Digital Type Design Guide

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Title: Digital Type Design Guide; The Page Designer's Guide to Working With Type. Author: Sean Cavanaugh with Adobe Photoshop & Illustrator techniques by Ken Oyer. Publisher: Hayden Books. Publishing Date:1995. Pages: 271. Price: $45.00.

Type of Book

A page designer's guide to working with type. Includes the history, technology, language and use of type.

User Level

Serious Beginner, Intermediate, and Advanced users. As a beginner PC user, working in WordPerfect, I fell in love with fonts and studied their history and usage and used them for basic documents. You don't have to use Photoshop or Illustrator to enjoy them or benefit from this book. But for Chapter 10, Discussing Type as a Graphic Element, the examples are created using Photoshop and Illustrator, and a basic understanding of these two programs is relevant.


Are you one of those people who love to debate the relative merits of serif versus sans serif fonts, expound the virtues of type faces with names such as Desdemona and Braggadocio, and generally just byte-bond with others over this whole font foofaraw. Well, you will delight in this book. The book is designed for Mac and PC users.

Psychologists and Social Scientists have used various models for explaining individual types, for instance, the extrovert and the introvert. Well, as a computer user I have my own model, the plug-iners and the fonters. The plug-iners crave those filter and effects packages such as Kai's Power Tools and Ulead's COOL 3D. They watch the computer magazines for signs of new plug-ins and rush to add them to their already extensive library. On the other hand, there are the quieter types, like myself, who sit and contemplate their fonts. Many users find the study of fonts dull reading but if you are a fonter, you will find the Digital Type Design Guide the opposite of dull. The book takes an aesthetic and technical approach to typography. It is clearly and wittily written with pertinent information for graphic designers and desktop publishers.
While the book was written before the advent of Windows 98, there has not been a significant change in the way Windows manages fonts from the 95 version so Windows 95 or 98 users should be able to take advantage of the information. The other programs such as Photoshop, Illustrator also have been upgraded but the information is still relevant.

It is one of those odd shaped rectangular books, with glossy pages and wonderful colored graphics. There are many screen shots and step-by-step examples. It has a wonderful look and feel to it.

The first four chapters of the book describe the technical details of identifying, installing, and managing font files. Chapter 1 deals with basic concepts about PostScript and True Type. Chapter 2 concerns font installation and management for Mac users, while Chapter 3 discusses installation and management for Windows users. Chapter 4 reviews some cross-platform issues.

Chapters 5 and 6 are about characters. They cover the intersection of typography and technology and discuss issues such as character encoding and how fonts are accessed by software and operating systems. The cross-platform character charts in Chapter 5 are invaluable. And Chapter 6 is a must for users who have searched for the perfect font for those fi and fl ligatures and ampersands.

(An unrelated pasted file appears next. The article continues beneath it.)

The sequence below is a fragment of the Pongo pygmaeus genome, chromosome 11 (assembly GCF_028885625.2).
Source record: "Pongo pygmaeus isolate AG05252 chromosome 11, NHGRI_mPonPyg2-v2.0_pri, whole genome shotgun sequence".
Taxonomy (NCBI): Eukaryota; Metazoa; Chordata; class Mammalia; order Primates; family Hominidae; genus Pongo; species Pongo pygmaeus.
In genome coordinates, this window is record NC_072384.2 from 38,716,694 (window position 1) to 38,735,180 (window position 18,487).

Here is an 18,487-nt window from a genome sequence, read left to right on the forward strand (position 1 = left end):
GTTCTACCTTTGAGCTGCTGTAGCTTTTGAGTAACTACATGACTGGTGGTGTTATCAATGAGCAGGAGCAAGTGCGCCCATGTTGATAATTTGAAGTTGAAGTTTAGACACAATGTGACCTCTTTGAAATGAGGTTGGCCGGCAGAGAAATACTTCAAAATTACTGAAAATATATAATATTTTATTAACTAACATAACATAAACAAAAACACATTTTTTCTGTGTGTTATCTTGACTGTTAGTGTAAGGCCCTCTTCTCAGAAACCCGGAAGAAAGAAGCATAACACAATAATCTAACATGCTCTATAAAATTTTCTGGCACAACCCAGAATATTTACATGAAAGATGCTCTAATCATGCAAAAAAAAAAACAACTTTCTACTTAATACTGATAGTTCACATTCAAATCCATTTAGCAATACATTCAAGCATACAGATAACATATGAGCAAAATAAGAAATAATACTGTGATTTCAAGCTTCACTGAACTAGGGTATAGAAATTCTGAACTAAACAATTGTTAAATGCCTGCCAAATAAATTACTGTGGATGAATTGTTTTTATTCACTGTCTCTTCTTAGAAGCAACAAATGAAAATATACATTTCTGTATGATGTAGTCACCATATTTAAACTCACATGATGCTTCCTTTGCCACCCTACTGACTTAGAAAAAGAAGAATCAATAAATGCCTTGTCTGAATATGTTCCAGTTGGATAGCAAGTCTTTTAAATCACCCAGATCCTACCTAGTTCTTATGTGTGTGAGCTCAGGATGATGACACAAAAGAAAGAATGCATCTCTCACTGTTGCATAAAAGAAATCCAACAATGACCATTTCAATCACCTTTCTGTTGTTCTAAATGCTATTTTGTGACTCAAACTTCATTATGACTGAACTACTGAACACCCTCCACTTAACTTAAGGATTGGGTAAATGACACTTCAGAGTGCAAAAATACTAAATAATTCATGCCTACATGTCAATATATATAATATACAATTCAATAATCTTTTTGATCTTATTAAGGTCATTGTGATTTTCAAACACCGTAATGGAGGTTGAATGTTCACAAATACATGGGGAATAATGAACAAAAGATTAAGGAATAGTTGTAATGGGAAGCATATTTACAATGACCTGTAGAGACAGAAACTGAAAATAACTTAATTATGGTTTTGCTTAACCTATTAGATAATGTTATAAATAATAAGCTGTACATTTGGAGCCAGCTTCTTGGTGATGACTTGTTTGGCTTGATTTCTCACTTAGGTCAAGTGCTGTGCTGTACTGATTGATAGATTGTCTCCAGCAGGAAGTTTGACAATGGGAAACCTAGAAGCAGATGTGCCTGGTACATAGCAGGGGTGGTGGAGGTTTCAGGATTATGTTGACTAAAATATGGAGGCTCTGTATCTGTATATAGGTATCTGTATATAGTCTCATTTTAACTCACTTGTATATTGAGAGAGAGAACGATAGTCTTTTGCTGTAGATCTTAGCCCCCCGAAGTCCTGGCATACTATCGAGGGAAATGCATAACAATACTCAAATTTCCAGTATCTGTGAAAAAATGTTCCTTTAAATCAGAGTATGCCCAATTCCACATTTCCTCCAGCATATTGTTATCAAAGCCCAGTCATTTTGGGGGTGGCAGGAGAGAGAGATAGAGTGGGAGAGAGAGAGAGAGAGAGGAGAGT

Chapter 7 is about the rules of type. This chapter is the heart of the book and the information will help the reader to produce better looking letters, memos, advertisements, brochures, etc. Chapter 8 is a brief examination of how these rules apply to an area generally considered out of bounds from them: e-mail.

Chapter 9 examines how type can be seen as a graphic element. The other chapters dealt with working with type, this chapter is about playing with it. At the end of the chapter the author shows examples of stand-out extensions or plug-ins, with demo versions on the CD. He states that many techniques in Chapter 9 can be reproduced in a few mouse clicks with an extension but it is still important to know how to do the techniques manually. You might want to make changes to it manually after you have applied a filter. Knowing how the graphic is built, gives you the ability to further manipulate it.

Chapter 10 offers advice on choosing typefaces. Chapter 11 is a detailed look at several typeface designs and categories of designs. It examines typefaces from both a historical as well as a functional perspective.

Other Goodies

The CD includes 220 PostScript Type 1 and TrueType fonts for Macs and PCs. These typefaces are not shareware fonts, but professional quality fonts licensed from SoftMaker and URW. The collection was assembled to provide a core set of fonts from all the major historical categories of text fonts, the primary functional categories of sans serif fonts, and enough decorative and script fonts to keep it flexible and interesting. Every font was chosen by the author for a purpose: to create an essential type library.


I enjoyed the book and would recommend it to anyone interested in fonts, their history and how to use them more effectively. The cross-platform character charts and the CD of fonts are worth the price. The book has a wonderful aesthetic look and is very thorough in its discussion of type.